My grandmother on my mother’s side was horribly racist, but then, when generations have been brought up to believe absolutely in their own superiority, it becomes impossible for those generations to recognize their own racist proclivities.

    In my lifetime, I have been railed and assailed as a “Jap”, “Slant Eyes”, “Nip”, and (quite misdirectly) “Chink”, among so many other slurs and epithets, yet I thoroughly understand the completely demeaning, disparaging nature of these words and therefore do no depend on a socio-political movement to point out the denigration of their continued use, regardless of any social justification that may be offered.

    I do not use such insults as terms of “personal endearment” as I once heard someone claim when laughingly hurling the “N” word at another friend. The common use of these racial slurs do not proliferate my art, my music, nor my literature except within the confines of historical contexts.

    In short, there are few cultures that find these dichotomous attitudes toward racial disparagements acceptable, and those cultures that do eventually carry the scars from such transgressions.

    As a sidebar, I do not agree with your assessment of Laura Schlessinger, but that could be an offline discussion, better conducted over Scotch and seafood…with an appropriately determined dessert, of course.


  3. Not all black people use the word. From what I understand, many remember the way it was used in the past and firmly reject it now. I don’t think it’s up to me as a white woman to decide if and when it’s ok to use such an emotive word.
    It’s easy to say “They’re only words” but words have affected me, made me hide myself away, made me reconsider my position often enough for me to believe that words do have power, and we have a responsibility to be careful with how we use them.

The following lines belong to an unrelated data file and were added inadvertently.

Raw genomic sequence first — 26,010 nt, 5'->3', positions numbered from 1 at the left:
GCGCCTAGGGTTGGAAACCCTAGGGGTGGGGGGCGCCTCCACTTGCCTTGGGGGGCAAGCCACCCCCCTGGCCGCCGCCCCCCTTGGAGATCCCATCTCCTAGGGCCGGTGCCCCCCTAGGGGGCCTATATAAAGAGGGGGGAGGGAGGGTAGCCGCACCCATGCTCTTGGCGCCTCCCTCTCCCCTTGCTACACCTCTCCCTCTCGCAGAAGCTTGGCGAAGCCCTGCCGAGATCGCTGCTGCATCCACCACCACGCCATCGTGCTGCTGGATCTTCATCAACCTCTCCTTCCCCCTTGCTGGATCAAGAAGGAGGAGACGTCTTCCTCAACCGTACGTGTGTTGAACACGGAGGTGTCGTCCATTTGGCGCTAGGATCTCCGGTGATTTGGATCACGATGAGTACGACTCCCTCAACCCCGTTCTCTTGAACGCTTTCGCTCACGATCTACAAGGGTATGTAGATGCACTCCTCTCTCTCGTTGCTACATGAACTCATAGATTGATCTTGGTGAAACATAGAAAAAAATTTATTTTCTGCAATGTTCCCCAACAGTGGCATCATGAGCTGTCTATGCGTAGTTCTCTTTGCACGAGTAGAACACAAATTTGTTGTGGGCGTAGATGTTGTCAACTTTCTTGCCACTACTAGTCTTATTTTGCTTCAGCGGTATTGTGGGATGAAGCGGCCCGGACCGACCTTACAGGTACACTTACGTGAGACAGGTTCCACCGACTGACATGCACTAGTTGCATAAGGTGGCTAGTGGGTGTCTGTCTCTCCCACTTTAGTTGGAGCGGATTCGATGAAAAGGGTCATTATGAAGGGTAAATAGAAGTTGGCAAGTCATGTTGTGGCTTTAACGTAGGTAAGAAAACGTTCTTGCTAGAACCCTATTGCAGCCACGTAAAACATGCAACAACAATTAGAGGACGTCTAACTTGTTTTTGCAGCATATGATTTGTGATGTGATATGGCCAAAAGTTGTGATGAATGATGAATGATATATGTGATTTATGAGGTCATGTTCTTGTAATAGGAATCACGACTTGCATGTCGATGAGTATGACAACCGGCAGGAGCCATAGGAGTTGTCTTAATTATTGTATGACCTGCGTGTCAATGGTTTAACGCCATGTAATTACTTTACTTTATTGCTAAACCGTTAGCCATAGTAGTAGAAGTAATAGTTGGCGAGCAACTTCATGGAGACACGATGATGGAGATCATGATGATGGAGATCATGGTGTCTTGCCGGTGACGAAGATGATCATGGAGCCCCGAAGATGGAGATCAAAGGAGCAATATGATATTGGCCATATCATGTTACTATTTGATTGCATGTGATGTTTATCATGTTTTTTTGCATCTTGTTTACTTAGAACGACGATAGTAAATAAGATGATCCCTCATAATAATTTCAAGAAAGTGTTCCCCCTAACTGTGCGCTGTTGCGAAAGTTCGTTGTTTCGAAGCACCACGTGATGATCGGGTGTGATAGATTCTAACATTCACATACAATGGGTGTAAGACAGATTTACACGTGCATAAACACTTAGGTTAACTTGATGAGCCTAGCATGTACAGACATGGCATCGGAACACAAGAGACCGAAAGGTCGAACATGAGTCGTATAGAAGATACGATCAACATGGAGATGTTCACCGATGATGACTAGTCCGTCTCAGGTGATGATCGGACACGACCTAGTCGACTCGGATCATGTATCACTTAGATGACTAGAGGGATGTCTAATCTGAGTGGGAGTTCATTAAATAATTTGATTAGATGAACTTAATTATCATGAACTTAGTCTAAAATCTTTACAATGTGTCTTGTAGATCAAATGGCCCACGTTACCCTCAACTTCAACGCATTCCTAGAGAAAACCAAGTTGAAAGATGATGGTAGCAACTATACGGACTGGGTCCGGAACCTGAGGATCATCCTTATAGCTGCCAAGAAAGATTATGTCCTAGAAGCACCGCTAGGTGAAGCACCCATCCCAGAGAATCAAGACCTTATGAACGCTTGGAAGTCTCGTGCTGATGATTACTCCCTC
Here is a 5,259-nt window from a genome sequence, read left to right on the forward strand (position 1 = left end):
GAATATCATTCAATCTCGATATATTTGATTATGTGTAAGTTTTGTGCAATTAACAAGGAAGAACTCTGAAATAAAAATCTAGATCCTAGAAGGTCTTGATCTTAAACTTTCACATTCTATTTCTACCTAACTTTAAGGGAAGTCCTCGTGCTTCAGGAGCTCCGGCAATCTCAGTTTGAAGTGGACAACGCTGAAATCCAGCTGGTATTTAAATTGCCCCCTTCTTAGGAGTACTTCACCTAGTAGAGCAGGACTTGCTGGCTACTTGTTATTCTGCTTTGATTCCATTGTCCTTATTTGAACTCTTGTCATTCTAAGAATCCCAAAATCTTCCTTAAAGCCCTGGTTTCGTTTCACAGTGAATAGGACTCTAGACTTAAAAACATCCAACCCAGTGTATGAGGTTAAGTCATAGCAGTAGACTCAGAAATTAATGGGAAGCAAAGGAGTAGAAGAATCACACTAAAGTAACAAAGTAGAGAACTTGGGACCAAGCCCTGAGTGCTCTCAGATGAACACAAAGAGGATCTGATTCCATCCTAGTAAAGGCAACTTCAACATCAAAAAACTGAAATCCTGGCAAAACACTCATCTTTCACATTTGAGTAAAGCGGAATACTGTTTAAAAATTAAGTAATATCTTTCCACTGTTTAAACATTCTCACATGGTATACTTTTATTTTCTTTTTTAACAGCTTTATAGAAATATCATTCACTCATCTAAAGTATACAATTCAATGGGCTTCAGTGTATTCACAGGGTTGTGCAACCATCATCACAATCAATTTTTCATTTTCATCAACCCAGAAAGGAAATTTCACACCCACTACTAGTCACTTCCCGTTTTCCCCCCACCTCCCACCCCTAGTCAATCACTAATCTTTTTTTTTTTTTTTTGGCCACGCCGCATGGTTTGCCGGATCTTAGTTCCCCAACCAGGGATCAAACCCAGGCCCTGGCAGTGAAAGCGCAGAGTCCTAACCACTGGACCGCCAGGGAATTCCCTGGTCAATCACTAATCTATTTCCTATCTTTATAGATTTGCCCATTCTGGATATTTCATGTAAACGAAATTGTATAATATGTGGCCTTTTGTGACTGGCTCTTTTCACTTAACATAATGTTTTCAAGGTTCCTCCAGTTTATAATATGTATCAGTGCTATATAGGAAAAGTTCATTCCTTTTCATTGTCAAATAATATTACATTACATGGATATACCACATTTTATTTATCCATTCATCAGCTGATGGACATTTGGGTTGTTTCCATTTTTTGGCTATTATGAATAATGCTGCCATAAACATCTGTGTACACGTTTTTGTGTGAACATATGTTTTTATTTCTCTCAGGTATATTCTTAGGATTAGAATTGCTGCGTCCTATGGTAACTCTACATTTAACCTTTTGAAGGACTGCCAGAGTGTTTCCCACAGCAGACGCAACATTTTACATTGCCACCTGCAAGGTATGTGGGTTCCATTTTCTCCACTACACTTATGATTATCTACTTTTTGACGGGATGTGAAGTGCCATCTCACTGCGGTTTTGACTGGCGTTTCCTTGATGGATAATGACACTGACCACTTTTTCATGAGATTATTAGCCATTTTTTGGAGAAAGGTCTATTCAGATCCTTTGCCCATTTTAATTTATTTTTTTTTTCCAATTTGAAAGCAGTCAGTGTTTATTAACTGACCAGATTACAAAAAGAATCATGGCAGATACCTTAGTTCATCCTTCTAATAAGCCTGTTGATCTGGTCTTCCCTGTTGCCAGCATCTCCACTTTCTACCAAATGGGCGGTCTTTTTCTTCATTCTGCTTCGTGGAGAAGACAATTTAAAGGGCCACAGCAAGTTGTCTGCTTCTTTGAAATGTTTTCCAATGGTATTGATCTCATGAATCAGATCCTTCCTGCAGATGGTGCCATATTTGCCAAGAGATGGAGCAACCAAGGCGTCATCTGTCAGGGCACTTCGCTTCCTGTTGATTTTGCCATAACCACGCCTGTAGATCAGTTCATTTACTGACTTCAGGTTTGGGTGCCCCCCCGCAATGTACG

I don’t believe in banning words. I firmly believe in people’s right to say “actually, what you said is offensive to me and I’d rather you chose different language to express yourself” if someone uses language of a racist, sexist, ableist or homophobic nature.


  4. Consider if you will the word “bitch” it has a proper use amongst canine breeders to refer to the female of the species. It has a derogatory use to indicate someone who is extremely disagreeable, mean, nasty etc. It is also used in reference to one who has been subjugated as in “you are my bitch”. Then there are the times when it is used laughingly and yes, odd as it may seem, as an endearment.

    The only difference between “bitch” and “nigger” is that the N word has a racial history. It was originally a simple descriptive term derived from the word “negro” or “black”. It became a derogatory term in its use to indicate black slaves or people considered of similar station. It took on the connotation of one who was lowly, stupid, lazy etc. When used by a person who is not black or of obvious black African heritage it is still considered only in the pejorative sense. When used by a person of obvious black African descent it can be interpreted as pejorative, a brotherly reference or a playfully insulting taunt depending on the context.

    Having stated the obvious in detail at this point I wonder what it would take to make “bitch” a word of such hypersensitive status as “nigger”. Obviously “bitch” is more politically correct since it applies to all races equally. I have never really used the N word but I think that from now on “bitch” should be the new “nigger” and strive for the same status.